D. Check column side limit states and design stiffeners if necessary, A36 steel

i. Check column web yielding using Inequality 3.3b:

Thus, the stiffener will be designed for

Therefore, stiffeners are not required opposite the beam tension and compression flanges to prevent column web

yielding.

if only one beam is connected to the column at a given

elevation.

Since the stiffener is in tension, local buckling is not a limit

compression flange to prevent column web buckling.

the stiffener to be proportioned to be compatible with the

beam flange. Assume -in. "clip" to clear column web

fillets.

The required column flange thickness is determined using

Equation 3.2b with the modifications that resulted in Equation 3.5b.

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By inspection 8 bolts are required. The force per bolt, B,

is then

Minimum weld is

To simplify detailing, use

fillet weld both sides.

Check shear force in stiffener base metal using AISC specification Equation J5-3 (length along flange governs).

From Table A.1, try 1-in. diameter bolts (allowable capacity is 34.6 kips). Assuming A325-SC bolts, the single shear

capacity from Table A.1 is 13.7 kips. The number of bolts

required to resist the applied shear is then

Stiffener Selection

Use 2PL x4x0'-7 with

fillet welds.

Bolt Selection

Use 12 1-in. diameter

Therefore, column web reinforcement is not required.

Final design details are shown in Fig. 3.4.

EXAMPLE

The design procedures for unstiffened extended end-plates

in the AISC Manuals imply that the end-plate configuration

shown in Fig. 1.1(c) can be designed using the work of Krishnamurthy (1978a). The work of Hendrick and Murray (1984)

can be used to evaluate column web yielding and buckling.

Column flange bending strength requires special consideration. A suggested approach is given in the following ASD

example. Only slight modifications are required for LRFD

design (see Example 3.3).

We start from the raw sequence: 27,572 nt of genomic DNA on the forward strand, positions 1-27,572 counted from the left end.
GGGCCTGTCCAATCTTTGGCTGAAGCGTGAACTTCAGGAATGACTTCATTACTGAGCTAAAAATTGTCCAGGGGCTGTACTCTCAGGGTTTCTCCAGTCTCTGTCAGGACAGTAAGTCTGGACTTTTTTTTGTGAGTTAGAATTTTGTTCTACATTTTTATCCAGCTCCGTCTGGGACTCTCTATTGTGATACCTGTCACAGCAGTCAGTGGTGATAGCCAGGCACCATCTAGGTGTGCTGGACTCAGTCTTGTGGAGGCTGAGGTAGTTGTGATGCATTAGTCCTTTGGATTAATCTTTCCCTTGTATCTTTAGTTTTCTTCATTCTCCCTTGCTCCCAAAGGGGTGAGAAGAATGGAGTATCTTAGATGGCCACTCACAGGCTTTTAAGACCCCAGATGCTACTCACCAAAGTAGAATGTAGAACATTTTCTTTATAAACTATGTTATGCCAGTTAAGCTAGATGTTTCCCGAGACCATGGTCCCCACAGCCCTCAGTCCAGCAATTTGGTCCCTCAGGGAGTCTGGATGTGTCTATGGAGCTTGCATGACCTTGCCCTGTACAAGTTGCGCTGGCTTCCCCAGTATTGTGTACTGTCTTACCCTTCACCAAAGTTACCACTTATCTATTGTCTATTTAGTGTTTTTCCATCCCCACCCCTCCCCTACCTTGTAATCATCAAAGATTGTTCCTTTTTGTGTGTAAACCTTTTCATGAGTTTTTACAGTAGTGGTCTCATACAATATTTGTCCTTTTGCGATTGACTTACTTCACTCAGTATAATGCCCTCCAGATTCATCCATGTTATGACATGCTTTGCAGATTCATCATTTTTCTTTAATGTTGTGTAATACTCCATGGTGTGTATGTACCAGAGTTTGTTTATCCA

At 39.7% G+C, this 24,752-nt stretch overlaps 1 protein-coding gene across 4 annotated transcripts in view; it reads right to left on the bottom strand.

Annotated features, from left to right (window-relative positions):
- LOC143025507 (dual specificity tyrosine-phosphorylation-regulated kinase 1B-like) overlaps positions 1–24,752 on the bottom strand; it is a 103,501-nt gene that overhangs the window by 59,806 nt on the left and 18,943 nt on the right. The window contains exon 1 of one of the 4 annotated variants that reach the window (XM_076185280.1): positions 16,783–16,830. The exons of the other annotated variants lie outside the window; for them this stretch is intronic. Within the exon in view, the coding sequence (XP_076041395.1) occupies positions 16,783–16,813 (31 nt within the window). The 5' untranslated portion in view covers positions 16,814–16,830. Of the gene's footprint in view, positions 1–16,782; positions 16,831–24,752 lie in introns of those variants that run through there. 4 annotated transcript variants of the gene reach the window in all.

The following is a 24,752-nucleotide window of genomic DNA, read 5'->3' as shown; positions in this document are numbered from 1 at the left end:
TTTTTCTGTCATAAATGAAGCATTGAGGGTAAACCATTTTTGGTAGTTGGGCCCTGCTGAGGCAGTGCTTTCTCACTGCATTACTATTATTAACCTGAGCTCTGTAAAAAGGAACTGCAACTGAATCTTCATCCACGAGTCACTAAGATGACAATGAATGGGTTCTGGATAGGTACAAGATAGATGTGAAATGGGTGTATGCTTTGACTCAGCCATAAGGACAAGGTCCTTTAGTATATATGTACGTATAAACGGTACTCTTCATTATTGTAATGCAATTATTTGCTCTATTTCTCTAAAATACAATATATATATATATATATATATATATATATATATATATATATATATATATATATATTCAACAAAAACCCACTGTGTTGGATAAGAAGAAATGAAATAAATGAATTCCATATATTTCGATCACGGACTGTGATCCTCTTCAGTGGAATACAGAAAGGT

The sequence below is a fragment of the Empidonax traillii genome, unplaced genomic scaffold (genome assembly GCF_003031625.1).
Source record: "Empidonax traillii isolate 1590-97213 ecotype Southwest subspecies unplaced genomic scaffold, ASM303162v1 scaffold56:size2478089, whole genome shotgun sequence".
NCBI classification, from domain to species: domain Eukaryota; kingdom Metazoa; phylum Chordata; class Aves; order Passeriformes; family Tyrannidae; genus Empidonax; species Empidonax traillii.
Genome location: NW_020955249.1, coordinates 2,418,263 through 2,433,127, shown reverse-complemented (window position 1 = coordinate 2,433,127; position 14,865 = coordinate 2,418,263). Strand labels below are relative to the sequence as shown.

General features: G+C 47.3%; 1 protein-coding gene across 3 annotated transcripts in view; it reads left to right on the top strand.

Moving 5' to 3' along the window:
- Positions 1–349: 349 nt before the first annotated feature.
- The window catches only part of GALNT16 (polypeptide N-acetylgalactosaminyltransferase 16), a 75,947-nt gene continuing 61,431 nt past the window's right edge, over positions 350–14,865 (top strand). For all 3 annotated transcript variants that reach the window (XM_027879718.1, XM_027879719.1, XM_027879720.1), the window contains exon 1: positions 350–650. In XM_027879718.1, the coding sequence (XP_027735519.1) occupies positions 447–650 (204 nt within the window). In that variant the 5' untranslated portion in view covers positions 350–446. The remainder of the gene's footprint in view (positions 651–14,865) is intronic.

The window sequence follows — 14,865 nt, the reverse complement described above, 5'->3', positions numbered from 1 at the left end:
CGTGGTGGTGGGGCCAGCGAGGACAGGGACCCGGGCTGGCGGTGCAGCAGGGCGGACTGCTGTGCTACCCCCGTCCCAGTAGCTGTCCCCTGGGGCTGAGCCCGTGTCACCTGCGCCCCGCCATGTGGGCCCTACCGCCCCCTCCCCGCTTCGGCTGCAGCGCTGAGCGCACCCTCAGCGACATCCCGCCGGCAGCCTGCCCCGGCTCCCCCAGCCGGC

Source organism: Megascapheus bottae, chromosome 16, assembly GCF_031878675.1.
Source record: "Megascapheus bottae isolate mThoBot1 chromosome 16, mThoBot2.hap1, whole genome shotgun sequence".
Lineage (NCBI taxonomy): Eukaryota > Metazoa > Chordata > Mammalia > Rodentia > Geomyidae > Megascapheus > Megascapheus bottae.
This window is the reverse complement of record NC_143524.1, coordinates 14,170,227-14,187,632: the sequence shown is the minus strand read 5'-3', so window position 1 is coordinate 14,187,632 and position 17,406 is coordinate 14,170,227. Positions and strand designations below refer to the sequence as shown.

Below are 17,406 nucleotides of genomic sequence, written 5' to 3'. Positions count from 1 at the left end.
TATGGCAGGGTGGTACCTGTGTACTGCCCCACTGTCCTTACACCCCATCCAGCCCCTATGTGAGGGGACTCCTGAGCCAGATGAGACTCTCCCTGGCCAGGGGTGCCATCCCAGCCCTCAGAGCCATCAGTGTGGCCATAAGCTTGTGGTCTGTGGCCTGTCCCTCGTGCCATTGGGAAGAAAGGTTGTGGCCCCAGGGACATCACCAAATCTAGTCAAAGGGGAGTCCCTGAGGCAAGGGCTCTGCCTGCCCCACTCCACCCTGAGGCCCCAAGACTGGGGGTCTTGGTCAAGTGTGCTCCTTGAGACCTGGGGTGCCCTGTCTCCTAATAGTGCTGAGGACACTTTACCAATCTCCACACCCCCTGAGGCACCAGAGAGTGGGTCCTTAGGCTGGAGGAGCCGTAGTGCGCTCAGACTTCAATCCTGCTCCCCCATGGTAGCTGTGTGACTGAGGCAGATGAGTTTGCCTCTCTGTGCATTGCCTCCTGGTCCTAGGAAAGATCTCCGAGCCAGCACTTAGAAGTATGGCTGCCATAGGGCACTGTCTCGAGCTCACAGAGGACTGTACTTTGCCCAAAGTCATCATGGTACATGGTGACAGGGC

EXAMPLE 3.4. Design a beam-to-column end-plate connection for a moment of 700 ft-kips and a shear of 90 kips using

ASD procedures. The beam is a W33x118 and the column

is a W14x311. All material is A36. Bolts are A325 and are

all welding. The beam top flange is in tension and moment

reversal is not a consideration.

The beam tension flange force,

is

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Use

Try edge distance = 1 in.

pitch,

bolt diameters and the inside face compression flange, whichever is minimum. By inspection the former governs for this

example.

in. (Note column flange width is 16 in.) Effective end-plate

width must be less than beam flange width plus 1 in.

Determine

diameters.

The applied shear is to be resisted by weld between middepth of the beam and the inside face of the compression

Use

fillet weld (minimum size for

thick plate)

both sides of beam web below tension bolt region.

D. Check column side limit states and design stiffeners if necessary, A36 steel

i. Check column web yielding using inequality 3.3a:

Check bolt bearing on end-plate (note column flange thickness is larger and, conservatively, only the compression side

bolts are considered).

Therefore, stiffeners are not required opposite the beam tension and compression flanges to prevent column web yielding.

End-Plate Selection

Design procedures are not available to assess the column

flange bending strength for this bolt pattern. However, the

strength can be evaluated if a small triangular stiffener

between the column flange and the column web is used since

this pattern is similar to that of the eight-bolt stiffened endplate discussed in Chapter 4. When this approach is used

i. Beam flanges to end-plate welds:

By inspection, fillet welds will be impractical; therefore, use

full penetration groove weld with

reinforcement at

beam tension flange. Use minimum weld

at beam

compression flange.

the column web is equivalent to the beam flange and the column flange is equivalent to the end-plate. Since test data is

not available, it is recommended that the effective column